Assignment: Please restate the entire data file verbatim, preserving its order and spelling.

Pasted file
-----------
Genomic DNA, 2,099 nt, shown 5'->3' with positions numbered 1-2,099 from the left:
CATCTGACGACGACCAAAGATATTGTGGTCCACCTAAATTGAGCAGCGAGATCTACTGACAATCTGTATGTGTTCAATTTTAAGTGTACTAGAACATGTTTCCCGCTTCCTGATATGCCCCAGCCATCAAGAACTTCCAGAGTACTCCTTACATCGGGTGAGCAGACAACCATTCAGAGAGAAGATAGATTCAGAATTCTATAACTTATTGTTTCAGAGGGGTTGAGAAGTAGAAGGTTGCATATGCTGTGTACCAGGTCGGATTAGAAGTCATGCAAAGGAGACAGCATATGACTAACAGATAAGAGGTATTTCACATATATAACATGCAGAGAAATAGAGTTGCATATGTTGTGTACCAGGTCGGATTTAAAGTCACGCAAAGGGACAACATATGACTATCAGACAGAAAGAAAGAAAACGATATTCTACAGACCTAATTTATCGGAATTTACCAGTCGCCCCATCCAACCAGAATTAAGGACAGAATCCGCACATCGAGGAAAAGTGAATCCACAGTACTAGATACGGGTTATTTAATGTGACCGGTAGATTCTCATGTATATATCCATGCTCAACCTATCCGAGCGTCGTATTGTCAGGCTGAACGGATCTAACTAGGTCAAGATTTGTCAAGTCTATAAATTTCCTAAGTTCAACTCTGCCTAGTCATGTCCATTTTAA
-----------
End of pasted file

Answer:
Genomic DNA, 2,099 nt, shown 5'->3' with positions numbered 1-2,099 from the left:
CATCTGACGACGACCAAAGATATTGTGGTCCACCTAAATTGAGCAGCGAGATCTACTGACAATCTGTATGTGTTCAATTTTAAGTGTACTAGAACATGTTTCCCGCTTCCTGATATGCCCCAGCCATCAAGAACTTCCAGAGTACTCCTTACATCGGGTGAGCAGACAACCATTCAGAGAGAAGATAGATTCAGAATTCTATAACTTATTGTTTCAGAGGGGTTGAGAAGTAGAAGGTTGCATATGCTGTGTACCAGGTCGGATTAGAAGTCATGCAAAGGAGACAGCATATGACTAACAGATAAGAGGTATTTCACATATATAACATGCAGAGAAATAGAGTTGCATATGTTGTGTACCAGGTCGGATTTAAAGTCACGCAAAGGGACAACATATGACTATCAGACAGAAAGAAAGAAAACGATATTCTACAGACCTAATTTATCGGAATTTACCAGTCGCCCCATCCAACCAGAATTAAGGACAGAATCCGCACATCGAGGAAAAGTGAATCCACAGTACTAGATACGGGTTATTTAATGTGACCGGTAGATTCTCATGTATATATCCATGCTCAACCTATCCGAGCGTCGTATTGTCAGGCTGAACGGATCTAACTAGGTCAAGATTTGTCAAGTCTATAAATTTCCTAAGTTCAACTCTGCCTAGTCATGTCCATTTTAA